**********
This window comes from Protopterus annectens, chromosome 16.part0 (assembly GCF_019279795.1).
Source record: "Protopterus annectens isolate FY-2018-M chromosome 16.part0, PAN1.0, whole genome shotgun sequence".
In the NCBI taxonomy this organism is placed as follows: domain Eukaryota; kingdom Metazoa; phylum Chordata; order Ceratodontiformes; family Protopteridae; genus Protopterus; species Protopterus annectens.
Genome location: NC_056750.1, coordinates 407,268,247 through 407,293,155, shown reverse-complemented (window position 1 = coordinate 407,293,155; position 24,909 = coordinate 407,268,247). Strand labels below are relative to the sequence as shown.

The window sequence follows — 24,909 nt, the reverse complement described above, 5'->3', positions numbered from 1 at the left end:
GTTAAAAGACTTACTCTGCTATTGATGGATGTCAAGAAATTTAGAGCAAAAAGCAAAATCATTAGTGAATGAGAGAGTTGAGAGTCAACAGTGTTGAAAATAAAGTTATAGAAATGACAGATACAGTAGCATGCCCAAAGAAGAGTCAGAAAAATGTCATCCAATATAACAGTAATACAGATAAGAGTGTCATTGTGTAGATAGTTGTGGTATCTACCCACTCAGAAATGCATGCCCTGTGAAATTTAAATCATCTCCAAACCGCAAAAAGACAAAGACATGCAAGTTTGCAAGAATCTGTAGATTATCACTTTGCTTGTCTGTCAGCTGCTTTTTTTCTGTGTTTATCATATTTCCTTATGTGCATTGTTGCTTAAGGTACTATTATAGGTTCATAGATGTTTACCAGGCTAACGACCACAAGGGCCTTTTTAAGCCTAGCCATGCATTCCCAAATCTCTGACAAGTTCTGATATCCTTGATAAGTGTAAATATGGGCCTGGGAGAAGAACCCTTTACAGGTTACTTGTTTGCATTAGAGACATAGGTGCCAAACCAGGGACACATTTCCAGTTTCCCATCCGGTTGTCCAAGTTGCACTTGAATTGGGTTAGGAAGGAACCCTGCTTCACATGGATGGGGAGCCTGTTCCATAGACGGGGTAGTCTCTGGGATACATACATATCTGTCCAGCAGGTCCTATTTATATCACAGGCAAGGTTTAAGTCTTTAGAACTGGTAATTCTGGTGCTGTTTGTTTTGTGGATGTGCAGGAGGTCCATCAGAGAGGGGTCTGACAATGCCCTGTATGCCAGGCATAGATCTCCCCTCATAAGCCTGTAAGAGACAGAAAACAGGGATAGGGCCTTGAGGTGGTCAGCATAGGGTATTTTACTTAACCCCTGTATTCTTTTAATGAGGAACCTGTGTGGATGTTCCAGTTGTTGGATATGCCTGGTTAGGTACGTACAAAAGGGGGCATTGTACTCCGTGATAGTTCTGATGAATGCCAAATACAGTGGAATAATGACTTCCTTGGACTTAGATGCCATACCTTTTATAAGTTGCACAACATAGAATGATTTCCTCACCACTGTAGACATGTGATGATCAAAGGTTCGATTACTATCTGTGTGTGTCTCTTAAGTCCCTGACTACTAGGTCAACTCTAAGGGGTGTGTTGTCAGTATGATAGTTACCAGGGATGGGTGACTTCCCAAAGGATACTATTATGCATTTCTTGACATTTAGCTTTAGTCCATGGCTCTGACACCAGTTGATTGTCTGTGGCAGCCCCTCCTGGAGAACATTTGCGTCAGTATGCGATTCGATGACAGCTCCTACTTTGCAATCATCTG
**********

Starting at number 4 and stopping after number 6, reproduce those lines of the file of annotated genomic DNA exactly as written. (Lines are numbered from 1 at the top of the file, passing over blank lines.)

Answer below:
Genome location: NC_056750.1, coordinates 407,268,247 through 407,293,155, shown reverse-complemented (window position 1 = coordinate 407,293,155; position 24,909 = coordinate 407,268,247). Strand labels below are relative to the sequence as shown.

The window sequence follows — 24,909 nt, the reverse complement described above, 5'->3', positions numbered from 1 at the left end:
GTTAAAAGACTTACTCTGCTATTGATGGATGTCAAGAAATTTAGAGCAAAAAGCAAAATCATTAGTGAATGAGAGAGTTGAGAGTCAACAGTGTTGAAAATAAAGTTATAGAAATGACAGATACAGTAGCATGCCCAAAGAAGAGTCAGAAAAATGTCATCCAATATAACAGTAATACAGATAAGAGTGTCATTGTGTAGATAGTTGTGGTATCTACCCACTCAGAAATGCATGCCCTGTGAAATTTAAATCATCTCCAAACCGCAAAAAGACAAAGACATGCAAGTTTGCAAGAATCTGTAGATTATCACTTTGCTTGTCTGTCAGCTGCTTTTTTTCTGTGTTTATCATATTTCCTTATGTGCATTGTTGCTTAAGGTACTATTATAGGTTCATAGATGTTTACCAGGCTAACGACCACAAGGGCCTTTTTAAGCCTAGCCATGCATTCCCAAATCTCTGACAAGTTCTGATATCCTTGATAAGTGTAAATATGGGCCTGGGAGAAGAACCCTTTACAGGTTACTTGTTTGCATTAGAGACATAGGTGCCAAACCAGGGACACATTTCCAGTTTCCCATCCGGTTGTCCAAGTTGCACTTGAATTGGGTTAGGAAGGAACCCTGCTTCACATGGATGGGGAGCCTGTTCCATAGACGGGGTAGTCTCTGGGATACATACATATCTGTCCAGCAGGTCCTATTTATATCACAGGCAAGGTTTAAGTCTTTAGAACTGGTAATTCTGGTGCTGTTTGTTTTGTGGATGTGCAGGAGGTCCATCAGAGAGGGGTCTGACAATGCCCTGTATGCCAGGCATAGATCTCCCCTCATAAGCCTGTAAGAGACAGAAAACAGGGATAGGGCCTTGAGGTGGTCAGCATAGGGTATTTTACTTAACCCCTGTATTCTTTTAATGAGGAACCTGTGTGGATGTTCCAGTTGTTGGATATGCCTGGTTAGGTACGTACAAAAGGGGGCATTGTACTCCGTGATAGTTCTGATGAATGCCAAATACAGTGGAATAATGACTTCCTTGGACTTAGATGCCATACCTTTTATAAGTTGCACAACATAGAATGATTTCCTCACCACTGTAGACATGTGATGATCAAAGGTTCGATTACTATCTGTGTGTGTCTCTTAAGTCCCTGACTACTAGGTCAACTCTAAGGGGTGTGTTGTCAGTATGATAGTTACCAGGGATGGGTGACTTCCCAAAGGATACTATTATGCATTTCTTGACATTTAGCTTTAGTCCATGGCTCTGACACCAGTTGATTGTCTGTGGCAGCCCCTCCTGGAGAACATTTGCGTCAGTATGCGATTCGATGACAGCTCCTACTTTGCAATCATCTG